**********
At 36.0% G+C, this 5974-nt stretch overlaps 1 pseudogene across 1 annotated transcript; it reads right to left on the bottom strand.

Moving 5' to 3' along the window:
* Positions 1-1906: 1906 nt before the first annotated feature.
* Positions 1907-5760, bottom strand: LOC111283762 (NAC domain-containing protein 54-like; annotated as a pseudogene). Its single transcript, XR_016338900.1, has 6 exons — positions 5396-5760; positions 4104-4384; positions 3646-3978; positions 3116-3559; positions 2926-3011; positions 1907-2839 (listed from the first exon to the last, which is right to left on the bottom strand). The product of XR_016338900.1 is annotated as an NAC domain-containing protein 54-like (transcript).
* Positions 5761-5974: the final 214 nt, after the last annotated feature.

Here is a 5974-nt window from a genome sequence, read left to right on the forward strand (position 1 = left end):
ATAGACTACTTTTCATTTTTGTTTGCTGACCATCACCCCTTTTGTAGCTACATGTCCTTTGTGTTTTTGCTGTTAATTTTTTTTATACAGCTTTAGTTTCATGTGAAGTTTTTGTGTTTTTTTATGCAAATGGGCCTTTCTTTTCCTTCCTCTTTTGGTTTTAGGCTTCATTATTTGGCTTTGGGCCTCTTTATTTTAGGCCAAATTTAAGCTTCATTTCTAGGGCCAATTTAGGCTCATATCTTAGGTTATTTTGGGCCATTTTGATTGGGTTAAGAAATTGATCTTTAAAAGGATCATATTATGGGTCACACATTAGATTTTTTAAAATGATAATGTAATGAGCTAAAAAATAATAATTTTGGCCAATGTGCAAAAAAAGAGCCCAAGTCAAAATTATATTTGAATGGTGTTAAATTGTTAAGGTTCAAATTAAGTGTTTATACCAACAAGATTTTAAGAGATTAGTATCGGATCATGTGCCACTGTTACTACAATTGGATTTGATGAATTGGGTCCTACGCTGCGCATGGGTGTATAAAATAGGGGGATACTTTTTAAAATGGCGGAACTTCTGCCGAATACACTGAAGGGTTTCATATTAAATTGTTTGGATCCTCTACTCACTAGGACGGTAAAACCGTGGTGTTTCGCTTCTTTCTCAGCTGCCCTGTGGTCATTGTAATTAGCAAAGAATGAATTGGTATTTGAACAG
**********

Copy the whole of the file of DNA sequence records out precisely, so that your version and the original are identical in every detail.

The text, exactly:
At 36.0% G+C, this 5974-nt stretch overlaps 1 pseudogene across 1 annotated transcript; it reads right to left on the bottom strand.

Moving 5' to 3' along the window:
* Positions 1-1906: 1906 nt before the first annotated feature.
* Positions 1907-5760, bottom strand: LOC111283762 (NAC domain-containing protein 54-like; annotated as a pseudogene). Its single transcript, XR_016338900.1, has 6 exons — positions 5396-5760; positions 4104-4384; positions 3646-3978; positions 3116-3559; positions 2926-3011; positions 1907-2839 (listed from the first exon to the last, which is right to left on the bottom strand). The product of XR_016338900.1 is annotated as an NAC domain-containing protein 54-like (transcript).
* Positions 5761-5974: the final 214 nt, after the last annotated feature.

Here is a 5974-nt window from a genome sequence, read left to right on the forward strand (position 1 = left end):
ATAGACTACTTTTCATTTTTGTTTGCTGACCATCACCCCTTTTGTAGCTACATGTCCTTTGTGTTTTTGCTGTTAATTTTTTTTATACAGCTTTAGTTTCATGTGAAGTTTTTGTGTTTTTTTATGCAAATGGGCCTTTCTTTTCCTTCCTCTTTTGGTTTTAGGCTTCATTATTTGGCTTTGGGCCTCTTTATTTTAGGCCAAATTTAAGCTTCATTTCTAGGGCCAATTTAGGCTCATATCTTAGGTTATTTTGGGCCATTTTGATTGGGTTAAGAAATTGATCTTTAAAAGGATCATATTATGGGTCACACATTAGATTTTTTAAAATGATAATGTAATGAGCTAAAAAATAATAATTTTGGCCAATGTGCAAAAAAAGAGCCCAAGTCAAAATTATATTTGAATGGTGTTAAATTGTTAAGGTTCAAATTAAGTGTTTATACCAACAAGATTTTAAGAGATTAGTATCGGATCATGTGCCACTGTTACTACAATTGGATTTGATGAATTGGGTCCTACGCTGCGCATGGGTGTATAAAATAGGGGGATACTTTTTAAAATGGCGGAACTTCTGCCGAATACACTGAAGGGTTTCATATTAAATTGTTTGGATCCTCTACTCACTAGGACGGTAAAACCGTGGTGTTTCGCTTCTTTCTCAGCTGCCCTGTGGTCATTGTAATTAGCAAAGAATGAATTGGTATTTGAACAG